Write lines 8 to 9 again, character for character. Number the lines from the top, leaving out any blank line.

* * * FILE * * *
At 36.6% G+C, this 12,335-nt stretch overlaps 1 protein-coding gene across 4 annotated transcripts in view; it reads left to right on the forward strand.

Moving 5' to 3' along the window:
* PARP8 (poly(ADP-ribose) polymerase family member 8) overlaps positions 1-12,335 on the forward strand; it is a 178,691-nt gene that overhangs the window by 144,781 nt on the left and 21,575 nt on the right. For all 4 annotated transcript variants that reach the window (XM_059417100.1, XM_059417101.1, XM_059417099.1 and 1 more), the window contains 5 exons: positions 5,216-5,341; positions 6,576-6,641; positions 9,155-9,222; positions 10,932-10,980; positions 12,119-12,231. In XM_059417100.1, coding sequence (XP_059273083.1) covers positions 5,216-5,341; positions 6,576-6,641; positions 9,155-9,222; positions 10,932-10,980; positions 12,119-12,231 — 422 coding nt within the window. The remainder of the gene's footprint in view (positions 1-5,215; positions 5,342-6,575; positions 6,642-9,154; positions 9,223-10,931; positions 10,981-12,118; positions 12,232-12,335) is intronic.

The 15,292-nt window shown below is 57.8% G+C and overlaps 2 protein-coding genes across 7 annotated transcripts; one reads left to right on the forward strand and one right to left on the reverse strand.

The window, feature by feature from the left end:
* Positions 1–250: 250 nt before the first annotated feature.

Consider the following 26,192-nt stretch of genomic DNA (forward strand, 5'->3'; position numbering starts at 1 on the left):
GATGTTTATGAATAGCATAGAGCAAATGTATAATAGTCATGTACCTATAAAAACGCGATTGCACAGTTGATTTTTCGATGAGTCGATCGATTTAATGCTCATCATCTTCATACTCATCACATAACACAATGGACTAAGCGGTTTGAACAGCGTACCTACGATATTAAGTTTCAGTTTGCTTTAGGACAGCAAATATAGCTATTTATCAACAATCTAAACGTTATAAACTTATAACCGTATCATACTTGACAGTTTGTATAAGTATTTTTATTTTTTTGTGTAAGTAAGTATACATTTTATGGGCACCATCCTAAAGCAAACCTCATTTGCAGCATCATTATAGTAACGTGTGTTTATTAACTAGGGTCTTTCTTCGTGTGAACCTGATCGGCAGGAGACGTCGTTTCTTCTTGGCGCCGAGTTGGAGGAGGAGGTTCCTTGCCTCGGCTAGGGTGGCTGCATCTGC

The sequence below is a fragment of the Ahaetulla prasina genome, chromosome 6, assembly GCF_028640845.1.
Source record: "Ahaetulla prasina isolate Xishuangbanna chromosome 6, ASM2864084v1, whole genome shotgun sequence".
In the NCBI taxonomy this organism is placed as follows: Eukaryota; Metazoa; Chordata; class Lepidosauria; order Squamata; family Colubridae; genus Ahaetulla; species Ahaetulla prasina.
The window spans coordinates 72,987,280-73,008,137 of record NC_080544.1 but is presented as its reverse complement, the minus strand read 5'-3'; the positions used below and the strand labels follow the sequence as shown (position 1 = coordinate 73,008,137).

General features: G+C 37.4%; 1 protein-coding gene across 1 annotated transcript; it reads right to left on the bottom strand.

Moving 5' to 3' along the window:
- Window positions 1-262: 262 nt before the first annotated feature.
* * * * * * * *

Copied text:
GATGTTTATGAATAGCATAGAGCAAATGTATAATAGTCATGTACCTATAAAAACGCGATTGCACAGTTGATTTTTCGATGAGTCGATCGATTTAATGCTCATCATCTTCATACTCATCACATAACACAATGGACTAAGCGGTTTGAACAGCGTACCTACGATATTAAGTTTCAGTTTGCTTTAGGACAGCAAATATAGCTATTTATCAACAATCTAAACGTTATAAACTTATAACCGTATCATACTTGACAGTTTGTATAAGTATTTTTATTTTTTTGTGTAAGTAAGTATACATTTTATGGGCACCATCCTAAAGCAAACCTCATTTGCAGCATCATTATAGTAACGTGTGTTTATTAACTAGGGTCTTTCTTCGTGTGAACCTGATCGGCAGGAGACGTCGTTTCTTCTTGGCGCCGAGTTGGAGGAGGAGGTTCCTTGCCTCGGCTAGGGTGGCTGCATCTGC

The sequence below is a fragment of the Ahaetulla prasina genome, chromosome 6, assembly GCF_028640845.1.